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3,172 of 3,502 people found the following review helpful
5.0 out of 5 stars Unexpected Direction, but Perfection (Potential spoilers, but pretty vague)
This was a brilliant conclusion to the trilogy. I can only compare it to "Ender's Game" - and that is extremely high praise, indeed.

When I first closed the book last night, I felt shattered, empty, and drained.

And that was the point, I think. I'm glad I waited to review the book because I'm not sure what my review would have been.

For...
Published on August 24, 2010 by A. R. Bovey

versus
962 of 1,114 people found the following review helpful
3.0 out of 5 stars Torn about this book...
SPOILERS***************SPOILERS*****************SPOILERS
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Okay, on the one hand, I liked this book. Liked it enough that I couldn't stop reading because I NEEDED to know what happened--specifically to Peeta. I also liked what happened in the end...but...well...
Published on August 30, 2010 by bklvr


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4 of 5 people found the following review helpful
3.0 out of 5 stars Didn't live up to the first two books., August 25, 2010
This review is from: Mockingjay (The Final Book of The Hunger Games) (Hardcover)
Okay, so I like others have read The Hunger Games and catching fire multiple times. At the end of Catching Fire, I absolutely could not wait to find out what happened to Katniss and her friends. When Mockingjay opens, I was a bit disoriented from the jump in time. Although it wasn't a big leap, it was enough to make me wish that it had been picked up right where it left off.

The book, overall was way too depressing and somewhat confusing. A couple of things that I thought were going to come back, like the mayor's daughter or the refugees that Katniss saw when she was in District 12, Effie Trinket or Cinna. Their storylines were resolved, but just with a mention or a realization of what had happened to them. Something I was sort of hoping for was for Katniss to find her father. I thought that maybe it would turn out that he had been working with the rebels in District 13 all the time that he was thought to be dead. That when she got there, she would find him there and it wouldn't be perfect or anything, but she would have found him.

I think Katniss spent too much time recuperating in bed. The last bombing, where Prim is killed was really disjointed. I had to flip back and forth a bunch to figure out what the heck was going on. It seemed unnecessary and at that point maybe it would have been better if Katniss had died too. From all that she went through, it seemed sort of odd that she just went back to living and being in the meadow in District 12 with Peeta and her children.

I did want to be surprised with this book and I was, but not necessarily in a good way. I will probably read the others again, and maybe even this one eventually but it didn't live up to the first two at all.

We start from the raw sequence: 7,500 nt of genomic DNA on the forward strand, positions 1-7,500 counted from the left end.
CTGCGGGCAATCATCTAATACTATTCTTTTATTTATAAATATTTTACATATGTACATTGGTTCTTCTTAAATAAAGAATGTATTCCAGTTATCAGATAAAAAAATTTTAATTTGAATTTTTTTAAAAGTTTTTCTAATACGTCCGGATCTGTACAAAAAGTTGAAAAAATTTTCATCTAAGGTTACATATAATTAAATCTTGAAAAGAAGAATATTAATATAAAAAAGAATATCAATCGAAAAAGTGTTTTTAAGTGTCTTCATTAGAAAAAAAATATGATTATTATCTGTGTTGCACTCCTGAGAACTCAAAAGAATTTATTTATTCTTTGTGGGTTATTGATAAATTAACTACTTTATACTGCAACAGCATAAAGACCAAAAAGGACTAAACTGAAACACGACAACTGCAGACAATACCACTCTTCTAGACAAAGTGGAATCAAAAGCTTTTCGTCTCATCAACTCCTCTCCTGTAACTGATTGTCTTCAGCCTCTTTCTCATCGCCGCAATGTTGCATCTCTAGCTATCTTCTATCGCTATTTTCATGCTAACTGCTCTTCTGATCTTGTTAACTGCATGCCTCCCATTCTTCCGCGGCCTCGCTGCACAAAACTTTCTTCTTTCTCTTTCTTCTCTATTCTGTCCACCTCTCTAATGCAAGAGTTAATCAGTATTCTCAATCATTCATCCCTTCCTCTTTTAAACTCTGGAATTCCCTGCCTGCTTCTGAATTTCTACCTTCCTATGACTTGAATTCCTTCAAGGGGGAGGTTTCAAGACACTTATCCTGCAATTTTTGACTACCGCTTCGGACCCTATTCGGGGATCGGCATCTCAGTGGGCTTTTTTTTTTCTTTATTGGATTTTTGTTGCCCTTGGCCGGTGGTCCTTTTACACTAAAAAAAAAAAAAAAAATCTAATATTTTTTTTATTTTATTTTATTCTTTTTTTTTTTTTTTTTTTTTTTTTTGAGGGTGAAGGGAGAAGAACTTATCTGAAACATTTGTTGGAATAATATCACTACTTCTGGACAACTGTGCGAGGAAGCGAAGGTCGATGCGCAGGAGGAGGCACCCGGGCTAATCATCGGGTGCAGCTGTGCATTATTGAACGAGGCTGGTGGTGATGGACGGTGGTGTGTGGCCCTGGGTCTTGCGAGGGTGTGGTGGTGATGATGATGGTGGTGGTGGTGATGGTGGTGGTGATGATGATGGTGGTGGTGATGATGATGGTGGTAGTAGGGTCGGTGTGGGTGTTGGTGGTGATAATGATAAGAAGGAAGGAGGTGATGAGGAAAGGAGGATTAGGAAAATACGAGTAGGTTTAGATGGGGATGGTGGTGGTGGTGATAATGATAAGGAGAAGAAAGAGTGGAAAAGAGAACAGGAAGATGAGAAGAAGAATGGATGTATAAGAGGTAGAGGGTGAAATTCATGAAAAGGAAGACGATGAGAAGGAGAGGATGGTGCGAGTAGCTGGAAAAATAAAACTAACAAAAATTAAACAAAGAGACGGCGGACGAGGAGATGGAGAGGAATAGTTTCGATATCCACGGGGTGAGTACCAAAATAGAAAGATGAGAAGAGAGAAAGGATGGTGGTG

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2 of 2 people found the following review helpful
4.0 out of 5 stars Good Story not well executed, September 3, 2010
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This review is from: Mockingjay (The Final Book of The Hunger Games) (Hardcover)
I am a tremendous fan of Ms. Collins and her writing style and books. This series is one of the mmost riveting, can't put down stories. While I liked the book and how it dealt with the different relationships and story lines, I felt that it was too rushed and not executed well. She concludes all story lines to a certain extent leaving room for a spin off of other characters if so desired. What I wasn't too thrilled about was the fact that it left some unanswered questions. I did not like the lack of closure for Gale and Katniss, while I understand the conclusion the result was lacking. I also felt that the end should have had more body and time devoted as opposed to the beginning scenes which felt a little long and drawn out leaving the end short and choppy. This being said, I would still highly reccommend this book and series, as I have done already, to anyone but can not give a full 5 stars.
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4 of 5 people found the following review helpful
1.0 out of 5 stars dissapointed fan, January 18, 2012
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spoilers. this book started out with great potential. katniss was finally in a setting where she could take some control of the plot and really develop into a full character without the all encompassing «need to survive» thing that was keeping her flat and dominated the first two books...

there was also a great opportunity to develop the relationship between gale and katniss which i was very excited for. katniss was also with her mother and sister which had alot of potential for character development and interaction as they were hardly in the previous books. unfortunately none of this happened. as a matter of fact nothing much happened throughout the book. i was waiting for the endless mental/psychological torment of katniss to end so the plot could move on...i mean i know she cared about peeta but for goodness sake it was ridiculous! considering she had gale and her family and a chance to fight the capitol...